Dropped arguments

Pro has dropped the following arguments:

-Emperical evidence of the "broken window fallacy" in action. : Pro does not contend that WWII, while destructive, increased economic output or that government spending increases gdp during recessions and depressions.

-People in a recession just save his/her money thus producing no real economic effects: Pro does not dispute this data that the savings rate and excessive reserves in banks dramatically increased during the Great Recession. As stated previously, this produces no real economic benefit, since gdp is based on spending, which cannot


1. Total spending in an economy is equal to total income

Pro states that individuals can spend more then their income. However, I do not dispute this. In an open economy, any individual can save more or spend more then he/she earns. But the reason why some people can spend more then he/she earns is because he/she is in debt to another individual. One person's debt is another individual's investment. In a closed economy, the sum of everyone.

Pro did not dispute the logic that toal spending = total income, only on emperical grounds. However this discrepency arises becauses the US is not a closed economy. The US has 14 trillion dollars in foreign debt[1], and has around 15% of its gdp in imports and 11% in exports. If one is to look at in a global scale, then the world economy is a closed system. Recessions and depressions tend to occur on a global scale If economies are large enough, as was the case of the global financial crisis of 2008 and great depression. Also, since most of the US gdp is still within its own borders, it can be considered semi-closed.

Since PRO admits that income is strongly correlated with spending, he does not really contend this position.

2. A broken window causes spending to increase

Pro does not contend that a broken window causes spending to increase. However, Pro states that other destructive actions could cause the same result. The resolution specifically stated that:

The broken window fallacy is the idea that events that cause destruction (ex: breaking windows) can have economically positive effects.

A broken window is simply an example. Pro agrees with me on this resulotion, and actually negates the own resolution Pro is trying to defend.

3. In a recession or depression, resources are underutilized

Pro disagrees with this statement but goes on a red herring. None of Pro statements demonstrate that resources are not being underutilized.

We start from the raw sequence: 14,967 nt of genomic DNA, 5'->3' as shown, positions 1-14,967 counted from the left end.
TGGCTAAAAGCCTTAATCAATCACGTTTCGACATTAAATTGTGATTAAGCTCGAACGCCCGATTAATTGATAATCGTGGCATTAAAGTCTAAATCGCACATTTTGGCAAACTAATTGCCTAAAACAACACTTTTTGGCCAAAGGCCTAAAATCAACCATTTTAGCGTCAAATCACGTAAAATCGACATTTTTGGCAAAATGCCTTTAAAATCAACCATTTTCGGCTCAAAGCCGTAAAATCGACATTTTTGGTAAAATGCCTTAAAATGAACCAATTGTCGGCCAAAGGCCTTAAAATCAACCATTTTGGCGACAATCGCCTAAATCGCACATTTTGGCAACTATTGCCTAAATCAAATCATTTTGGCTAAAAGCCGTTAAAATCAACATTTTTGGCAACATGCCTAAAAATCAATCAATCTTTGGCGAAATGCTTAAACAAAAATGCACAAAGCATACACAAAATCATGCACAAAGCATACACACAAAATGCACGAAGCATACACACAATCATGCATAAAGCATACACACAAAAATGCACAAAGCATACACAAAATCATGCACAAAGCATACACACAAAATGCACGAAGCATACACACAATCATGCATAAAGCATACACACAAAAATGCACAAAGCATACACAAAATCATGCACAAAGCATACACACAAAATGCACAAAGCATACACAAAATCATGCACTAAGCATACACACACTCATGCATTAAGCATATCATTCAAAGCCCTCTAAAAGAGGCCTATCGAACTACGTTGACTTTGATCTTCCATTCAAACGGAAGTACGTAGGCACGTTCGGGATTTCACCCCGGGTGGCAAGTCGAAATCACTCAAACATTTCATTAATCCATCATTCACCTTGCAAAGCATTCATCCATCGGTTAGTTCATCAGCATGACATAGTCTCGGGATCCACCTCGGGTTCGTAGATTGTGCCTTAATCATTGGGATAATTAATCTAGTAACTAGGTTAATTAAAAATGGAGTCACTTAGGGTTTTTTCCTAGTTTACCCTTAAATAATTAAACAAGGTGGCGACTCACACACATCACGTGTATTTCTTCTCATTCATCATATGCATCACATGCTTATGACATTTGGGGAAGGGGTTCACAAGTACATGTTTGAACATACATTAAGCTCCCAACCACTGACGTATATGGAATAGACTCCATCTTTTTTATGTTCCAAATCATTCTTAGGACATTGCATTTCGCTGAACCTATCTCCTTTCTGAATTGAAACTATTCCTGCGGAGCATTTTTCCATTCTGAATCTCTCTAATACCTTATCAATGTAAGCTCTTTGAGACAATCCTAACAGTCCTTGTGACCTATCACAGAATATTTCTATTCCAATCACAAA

a) I demonstrated that resources can be underutilized just through looking at unemployment rates, in which people who want to work, aren't working, thus an underutilization of workers. Pro did not rebute this.

Pro states that resources are being used more efficiently, and uses the increased in gdp to support this. However a few problem with the statment are.

a) Just because resources are used more efficiently, the
b) The real US gdp per capita is lower then it was pre-recession. What Pro showed was nominal gdp. Nominal gdp is different from real gdp, because nominal gdp does not factor in inflation. Also, the US population is growing, so even if real gdp is growing, if the population is growing at a faster rate, then the standard of living decreases.
c) Real gdp decrease once the recession occured. This is because resources were underutilized during the recession.

This point remains affirmed

4. Prices are "Sticky" so inflation does not necessarily occur. The increase in spending would only cause inflation if the economy is producing near maximum capacity

Pro agrees that prices are sticky, only that in some areas they are not. However, based on the equation:
MV = P*Q, even if there is not complete stickiness, an increase in velocity of money would stick correspond to some increase in quantity of goods and services, even if the proportion is not equal. In all for quantity of goods and services NOT to decrease, there would be absolutely no stickiness, which Pro even admits isn't true.

Pro then states that economic growth has been show to drive inflation down, but that just reaffirms my position that inflation would not occur due to a broken window during times of recessions, just an increase in GDP.


I have demonstrated how a broken window or other event of destruction corresponds to positive economic indicators, specifically gross domestic production. Thus, the broken window fallacy is not always a fallacy.



onlypaulo1 forfeited this round.
Debate Round No. 3




onlypaulo1 forfeited this round.
Debate Round No. 4
1 comment has been posted on this debate.
Posted by TheElderScroll 3 years ago
Unemployment rate in Germany on the eve of WWII was almost zero.
1 votes has been placed for this debate.
Vote Placed by RyuuKyuzo 3 years ago
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Total points awarded:40 
Reasons for voting decision: It's too bad pro didn't stick around, but a ff is a ff.